A Trauma-Informed Approach to Preventing Distress
Trauma is a serious issue that doesn’t get better on its own. Individuals suffering from post-traumatic disorders require treatment to avoid serious, lasting impact on physical and mental health. Suffering silently is a risk to the individual healthcare worker’s well-being, workplace performance, and the organization as a whole.
Secondary trauma has been linked to mental health disorders like anxiety and depression. Those suffering may be withdrawn or disconnected at work and experience difficulties being empathetic toward patient needs. Clinical workers with STS or PTSD are at a higher risk of displaying unpredictable behaviors or poor workplace judgement, which can easily lead to poor quality patient care. In the most extreme cases, untreated trauma can lead to an increased risk of suicide or substance abuse.
A trauma-informed approach to creating a healthy culture can likely mitigate the risks of secondary traumatic stress, burnout, and other dimensions of debilitating workplace distress in healthcare. Trauma should be treated as a distinct issue. However, efforts to manage secondary trauma risks among healthcare workers can also be beneficial to burnout and workplace satisfaction.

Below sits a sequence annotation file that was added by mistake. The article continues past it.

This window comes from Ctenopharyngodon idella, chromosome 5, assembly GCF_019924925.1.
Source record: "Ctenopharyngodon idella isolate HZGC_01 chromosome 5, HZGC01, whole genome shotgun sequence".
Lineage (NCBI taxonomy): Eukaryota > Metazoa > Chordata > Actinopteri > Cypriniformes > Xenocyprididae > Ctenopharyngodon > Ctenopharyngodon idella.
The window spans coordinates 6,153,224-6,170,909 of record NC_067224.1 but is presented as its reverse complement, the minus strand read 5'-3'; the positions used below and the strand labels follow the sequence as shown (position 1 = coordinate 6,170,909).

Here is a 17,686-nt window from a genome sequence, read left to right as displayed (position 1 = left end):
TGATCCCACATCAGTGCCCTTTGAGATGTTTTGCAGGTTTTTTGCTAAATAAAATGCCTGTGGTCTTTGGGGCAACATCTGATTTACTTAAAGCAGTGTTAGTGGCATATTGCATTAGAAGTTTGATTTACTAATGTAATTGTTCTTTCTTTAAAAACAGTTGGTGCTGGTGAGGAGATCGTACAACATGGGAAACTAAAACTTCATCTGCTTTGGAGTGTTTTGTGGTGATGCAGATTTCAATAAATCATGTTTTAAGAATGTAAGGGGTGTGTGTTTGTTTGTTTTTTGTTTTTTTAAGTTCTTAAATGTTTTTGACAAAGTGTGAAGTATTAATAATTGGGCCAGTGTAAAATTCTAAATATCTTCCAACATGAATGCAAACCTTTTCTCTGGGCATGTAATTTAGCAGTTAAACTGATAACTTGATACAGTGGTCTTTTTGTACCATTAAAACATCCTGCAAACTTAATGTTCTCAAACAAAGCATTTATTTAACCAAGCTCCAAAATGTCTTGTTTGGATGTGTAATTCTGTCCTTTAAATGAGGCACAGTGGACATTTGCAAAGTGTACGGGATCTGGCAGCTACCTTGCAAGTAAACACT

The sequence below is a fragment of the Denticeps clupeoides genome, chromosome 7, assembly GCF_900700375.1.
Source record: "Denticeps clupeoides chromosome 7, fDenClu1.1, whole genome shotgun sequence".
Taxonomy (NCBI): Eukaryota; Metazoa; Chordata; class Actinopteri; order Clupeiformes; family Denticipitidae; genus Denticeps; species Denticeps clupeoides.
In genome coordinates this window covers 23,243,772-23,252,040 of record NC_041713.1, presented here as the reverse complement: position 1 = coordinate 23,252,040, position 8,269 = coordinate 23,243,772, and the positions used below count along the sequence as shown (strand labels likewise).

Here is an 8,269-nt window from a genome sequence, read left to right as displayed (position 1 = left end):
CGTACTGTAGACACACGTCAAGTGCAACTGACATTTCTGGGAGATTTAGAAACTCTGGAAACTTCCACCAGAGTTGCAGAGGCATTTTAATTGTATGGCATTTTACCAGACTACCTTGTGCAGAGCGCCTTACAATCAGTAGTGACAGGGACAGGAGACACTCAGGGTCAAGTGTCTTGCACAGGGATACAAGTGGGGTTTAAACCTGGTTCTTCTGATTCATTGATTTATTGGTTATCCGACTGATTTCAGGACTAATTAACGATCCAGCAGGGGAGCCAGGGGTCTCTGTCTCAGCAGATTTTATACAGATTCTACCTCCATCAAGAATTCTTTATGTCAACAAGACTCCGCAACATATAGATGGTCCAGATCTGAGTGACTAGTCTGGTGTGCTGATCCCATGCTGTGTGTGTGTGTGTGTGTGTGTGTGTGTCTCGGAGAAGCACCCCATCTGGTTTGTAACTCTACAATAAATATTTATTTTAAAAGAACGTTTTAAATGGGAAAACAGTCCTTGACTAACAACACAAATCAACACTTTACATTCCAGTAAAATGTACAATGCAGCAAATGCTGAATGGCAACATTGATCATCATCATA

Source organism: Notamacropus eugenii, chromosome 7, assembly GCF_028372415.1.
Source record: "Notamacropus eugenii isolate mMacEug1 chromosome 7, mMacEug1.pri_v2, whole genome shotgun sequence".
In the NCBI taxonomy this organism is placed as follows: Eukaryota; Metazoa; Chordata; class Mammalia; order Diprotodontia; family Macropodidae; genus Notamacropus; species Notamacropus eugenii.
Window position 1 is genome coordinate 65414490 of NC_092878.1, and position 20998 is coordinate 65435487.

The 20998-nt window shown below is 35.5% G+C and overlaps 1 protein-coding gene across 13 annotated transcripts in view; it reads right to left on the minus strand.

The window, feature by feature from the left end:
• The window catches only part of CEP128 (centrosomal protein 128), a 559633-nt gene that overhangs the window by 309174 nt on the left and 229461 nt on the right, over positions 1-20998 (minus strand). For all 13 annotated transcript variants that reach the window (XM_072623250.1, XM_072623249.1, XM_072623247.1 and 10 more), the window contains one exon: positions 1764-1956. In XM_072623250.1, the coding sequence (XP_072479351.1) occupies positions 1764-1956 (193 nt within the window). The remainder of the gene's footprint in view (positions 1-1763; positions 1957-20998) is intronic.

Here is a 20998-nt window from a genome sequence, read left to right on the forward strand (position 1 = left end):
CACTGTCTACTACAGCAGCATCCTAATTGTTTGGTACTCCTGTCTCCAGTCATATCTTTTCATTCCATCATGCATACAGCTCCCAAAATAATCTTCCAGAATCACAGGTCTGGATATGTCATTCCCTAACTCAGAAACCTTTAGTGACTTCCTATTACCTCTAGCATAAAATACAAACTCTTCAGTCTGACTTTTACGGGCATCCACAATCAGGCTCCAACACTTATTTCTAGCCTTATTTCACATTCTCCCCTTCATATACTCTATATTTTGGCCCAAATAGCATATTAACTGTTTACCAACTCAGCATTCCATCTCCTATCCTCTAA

Therapeutic interventions from a qualified mental health care provider are a critical part of recovery and well-being for individuals with secondary traumatic stress. Nurses and other clinicians who are at high risk of trauma exposure can benefit from psychoeducation interventions that focus on building individual strength, fostering a sense of personal control, and developing authentic relationships at work and at home.
2. Informed Leadership
Managers and administrators across the healthcare industry need to be aware of secondary trauma and its potential impact on the individual, the patient, and the organization. A first step to creating more trauma-informed leadership is to stop thinking of trauma as interchangeable with stress or compassion fatigue. Providers should be supported and prioritized by the organization. Trauma is a real issue that requires treatment and serious attention.
3. Ongoing Awareness Training